Welcome to the UCL European Institute, UCL's hub for research, collaboration and information on Europe and the European Union.
EU decision-making assumes agreement at two levels: the national and the European. The dilemma highlighted by the crisis is how to make collective EU decisions acceptable not just to the 28 governments and MEPs but also to each of the peoples they represent. This problem cannot be resolved by either taking problematic decisions out of the political domain or confining them to decision-making purely at the EU level.
Prof Richard Bellamy
February 2014 More...
Starts: Feb 26, 2014 12:00:00 AM
New research suggests that economic policy
played no essential role in the dramatic resurgence of Germany’s
economy, with important lessons for Europe.
Prof Christian Dustmann et.al.
February 2014 More...
Starts: Feb 5, 2014 12:00:00 AM
After many months of plans, news and social media chatter, the EU’s new “Horizon 2020” programme for investing €70 billion* in science and innovation from 2014-2020, has launched. The first calls are now online and UCL plans to be at the forefront of participation.
Dr Michael Galsworthy
Starts: Jan 7, 2014 12:00:00 AM
The Central Europe Symposium: 'Europe' Then and Now
Publication date: Jan 25, 2013 12:00:00 AM
Apr 18, 2013 10:00:00 AM
End: Apr 18, 2013 6:00:00 PM
18 April 2013
Please visit Eventbrite to register
Little more than a decade ago, ‘Europe’ represented an ideal and a model to the region of Central Europe, where the shadow of the former Iron Curtain was still a recent memory. Now, that same ‘Europe’ is the site of social and economic crisis on a scale unseen since World War Two. Does Central Europe, with its experience of fundamental social and economic change, offer lessons for the current crisis of ‘Europe’?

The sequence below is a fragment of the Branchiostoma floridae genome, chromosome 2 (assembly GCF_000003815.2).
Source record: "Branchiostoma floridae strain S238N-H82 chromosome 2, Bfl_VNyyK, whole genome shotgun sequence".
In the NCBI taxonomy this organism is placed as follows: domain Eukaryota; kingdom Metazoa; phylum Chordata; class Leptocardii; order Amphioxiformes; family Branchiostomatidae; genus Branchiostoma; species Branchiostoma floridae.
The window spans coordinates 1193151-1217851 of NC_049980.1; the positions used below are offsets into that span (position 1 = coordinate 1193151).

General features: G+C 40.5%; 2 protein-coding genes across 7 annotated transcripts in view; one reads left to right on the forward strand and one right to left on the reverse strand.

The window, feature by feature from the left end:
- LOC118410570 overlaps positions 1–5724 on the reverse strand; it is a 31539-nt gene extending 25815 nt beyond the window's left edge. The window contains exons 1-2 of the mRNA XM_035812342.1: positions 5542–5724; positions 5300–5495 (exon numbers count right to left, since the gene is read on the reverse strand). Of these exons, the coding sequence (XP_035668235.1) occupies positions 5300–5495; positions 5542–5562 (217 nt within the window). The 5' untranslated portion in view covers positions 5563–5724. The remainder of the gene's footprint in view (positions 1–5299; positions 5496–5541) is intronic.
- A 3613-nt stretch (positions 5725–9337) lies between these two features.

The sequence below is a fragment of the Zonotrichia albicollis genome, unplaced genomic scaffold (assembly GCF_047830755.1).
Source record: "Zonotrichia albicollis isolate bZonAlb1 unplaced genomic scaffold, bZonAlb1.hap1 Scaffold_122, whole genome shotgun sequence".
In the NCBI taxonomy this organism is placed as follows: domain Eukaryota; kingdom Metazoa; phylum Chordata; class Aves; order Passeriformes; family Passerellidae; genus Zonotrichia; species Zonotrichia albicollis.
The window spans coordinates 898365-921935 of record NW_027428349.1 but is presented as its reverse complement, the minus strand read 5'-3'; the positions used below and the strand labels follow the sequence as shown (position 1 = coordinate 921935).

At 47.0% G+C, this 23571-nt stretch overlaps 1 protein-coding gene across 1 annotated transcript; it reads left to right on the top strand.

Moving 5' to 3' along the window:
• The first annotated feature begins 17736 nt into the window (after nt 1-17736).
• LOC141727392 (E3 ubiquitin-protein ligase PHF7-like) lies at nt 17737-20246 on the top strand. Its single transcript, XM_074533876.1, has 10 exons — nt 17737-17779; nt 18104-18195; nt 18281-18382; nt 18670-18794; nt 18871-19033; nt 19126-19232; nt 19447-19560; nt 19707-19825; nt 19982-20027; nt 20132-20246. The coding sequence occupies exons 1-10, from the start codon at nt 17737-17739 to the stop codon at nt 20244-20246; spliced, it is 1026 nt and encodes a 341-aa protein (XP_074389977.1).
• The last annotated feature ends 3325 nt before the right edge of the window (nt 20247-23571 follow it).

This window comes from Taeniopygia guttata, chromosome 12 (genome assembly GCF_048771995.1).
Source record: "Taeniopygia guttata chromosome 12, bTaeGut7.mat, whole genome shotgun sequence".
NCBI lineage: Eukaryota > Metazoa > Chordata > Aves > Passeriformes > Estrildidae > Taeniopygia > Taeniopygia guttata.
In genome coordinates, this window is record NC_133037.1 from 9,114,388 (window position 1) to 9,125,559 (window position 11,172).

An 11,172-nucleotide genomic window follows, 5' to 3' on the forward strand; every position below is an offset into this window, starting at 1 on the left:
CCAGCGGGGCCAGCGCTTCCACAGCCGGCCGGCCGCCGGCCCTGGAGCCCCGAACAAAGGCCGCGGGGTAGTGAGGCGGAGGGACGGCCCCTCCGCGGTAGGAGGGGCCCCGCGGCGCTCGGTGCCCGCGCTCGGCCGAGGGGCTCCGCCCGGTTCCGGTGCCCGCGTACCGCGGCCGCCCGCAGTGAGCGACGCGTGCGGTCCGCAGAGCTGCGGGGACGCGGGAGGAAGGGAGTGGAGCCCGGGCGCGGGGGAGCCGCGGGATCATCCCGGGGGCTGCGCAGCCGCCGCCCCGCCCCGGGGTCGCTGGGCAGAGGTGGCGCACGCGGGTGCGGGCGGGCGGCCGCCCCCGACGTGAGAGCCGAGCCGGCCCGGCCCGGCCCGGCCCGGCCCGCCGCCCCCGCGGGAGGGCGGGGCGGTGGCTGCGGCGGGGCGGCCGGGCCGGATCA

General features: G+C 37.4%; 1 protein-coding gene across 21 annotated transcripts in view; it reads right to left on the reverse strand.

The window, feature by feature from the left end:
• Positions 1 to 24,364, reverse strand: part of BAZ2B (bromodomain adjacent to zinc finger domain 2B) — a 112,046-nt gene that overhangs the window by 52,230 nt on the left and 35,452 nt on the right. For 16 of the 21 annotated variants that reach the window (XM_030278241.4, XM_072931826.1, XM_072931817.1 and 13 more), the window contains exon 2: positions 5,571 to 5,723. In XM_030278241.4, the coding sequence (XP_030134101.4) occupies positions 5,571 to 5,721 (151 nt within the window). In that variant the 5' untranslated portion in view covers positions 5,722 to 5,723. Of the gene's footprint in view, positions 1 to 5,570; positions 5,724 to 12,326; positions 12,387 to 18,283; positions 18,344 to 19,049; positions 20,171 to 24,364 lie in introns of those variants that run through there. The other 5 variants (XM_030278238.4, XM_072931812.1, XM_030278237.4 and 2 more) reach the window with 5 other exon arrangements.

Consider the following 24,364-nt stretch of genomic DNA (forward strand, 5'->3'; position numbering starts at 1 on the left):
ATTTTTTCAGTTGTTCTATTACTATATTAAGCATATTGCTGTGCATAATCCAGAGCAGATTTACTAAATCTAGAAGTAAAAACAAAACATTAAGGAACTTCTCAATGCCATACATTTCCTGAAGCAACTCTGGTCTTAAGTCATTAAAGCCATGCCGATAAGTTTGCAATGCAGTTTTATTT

Keynote speaker: Vice-Chancellor Erhard Busek (Chairman of the Institute for Danube Region and Central Europe): “What Central Europe contributes to the European Project”
Political Science panel: The Question of ‘Europe’Not long ago few would have questioned that a priority for post-socialist countries in Central and East-Central Europe was to learn from the Western European countries of the EU zone how to become ‘normal’, modern European societies. Today, those founding EU countries are undergoing a level of social and economic upheaval unprecedented in recent memory. Does the conscious reflection on the identity of ‘Europe’ that the post-socialist societies of necessity undertook reveal new perspectives on the current identity crisis in the EU as a whole?
- Speakers: Prof. László Csaba, Dr. Roderick Parkes, Dr. Andraž Zidar
Economics panel: Economics and the Moral Society
While economics has always held tangible consequences for society at large, the study of macro-economic patterns and processes has traditionally been the reserve of highly trained specialists. At a time when economic crises have given rise to widespread social disturbances, however, the study of economics confronts ever more urgently moral or indeed philosophical questions regarding broader social structures. Have economic questions become the most important moral questions of today?
- Speakers: Mr. György Barcza, Prof. Jan Svejnar, Nataša Williams
Cultural History panel: Culture and the Public Sphere
In Central Europe ‘the intellectual’ has traditionally been a figure who reflects on social and political questions as much as cultural ones. Today it is increasingly difficult to separate the cultural from the public sphere as a whole. Does Central Europe present a model of the ‘engaged intellectual’ that has particular relevance for those societies that have traditionally drawn distinct boundaries between cultural, political, and economic discourse?
- Speakers: Prof. Balázs Mezei, Wojciech Przybylski
This event is organised by UCL SSEES and the Central European Embassies.